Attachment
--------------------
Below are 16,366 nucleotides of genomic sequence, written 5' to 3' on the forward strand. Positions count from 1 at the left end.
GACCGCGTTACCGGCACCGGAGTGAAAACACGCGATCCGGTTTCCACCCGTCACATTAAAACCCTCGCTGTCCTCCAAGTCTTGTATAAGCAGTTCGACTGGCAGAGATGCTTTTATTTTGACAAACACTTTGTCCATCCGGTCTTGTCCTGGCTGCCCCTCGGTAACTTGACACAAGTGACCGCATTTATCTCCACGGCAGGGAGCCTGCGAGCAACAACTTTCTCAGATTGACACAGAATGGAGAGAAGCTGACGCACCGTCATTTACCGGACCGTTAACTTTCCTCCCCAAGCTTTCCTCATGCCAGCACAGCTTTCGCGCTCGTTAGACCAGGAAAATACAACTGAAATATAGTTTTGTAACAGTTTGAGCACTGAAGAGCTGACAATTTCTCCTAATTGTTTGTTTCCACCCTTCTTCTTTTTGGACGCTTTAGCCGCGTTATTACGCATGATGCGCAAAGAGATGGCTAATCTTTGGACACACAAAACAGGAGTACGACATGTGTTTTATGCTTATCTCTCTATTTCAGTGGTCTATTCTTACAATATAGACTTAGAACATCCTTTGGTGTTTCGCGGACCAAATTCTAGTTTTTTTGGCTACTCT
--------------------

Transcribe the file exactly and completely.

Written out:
Below are 16,366 nucleotides of genomic sequence, written 5' to 3' on the forward strand. Positions count from 1 at the left end.
GACCGCGTTACCGGCACCGGAGTGAAAACACGCGATCCGGTTTCCACCCGTCACATTAAAACCCTCGCTGTCCTCCAAGTCTTGTATAAGCAGTTCGACTGGCAGAGATGCTTTTATTTTGACAAACACTTTGTCCATCCGGTCTTGTCCTGGCTGCCCCTCGGTAACTTGACACAAGTGACCGCATTTATCTCCACGGCAGGGAGCCTGCGAGCAACAACTTTCTCAGATTGACACAGAATGGAGAGAAGCTGACGCACCGTCATTTACCGGACCGTTAACTTTCCTCCCCAAGCTTTCCTCATGCCAGCACAGCTTTCGCGCTCGTTAGACCAGGAAAATACAACTGAAATATAGTTTTGTAACAGTTTGAGCACTGAAGAGCTGACAATTTCTCCTAATTGTTTGTTTCCACCCTTCTTCTTTTTGGACGCTTTAGCCGCGTTATTACGCATGATGCGCAAAGAGATGGCTAATCTTTGGACACACAAAACAGGAGTACGACATGTGTTTTATGCTTATCTCTCTATTTCAGTGGTCTATTCTTACAATATAGACTTAGAACATCCTTTGGTGTTTCGCGGACCAAATTCTAGTTTTTTTGGCTACTCT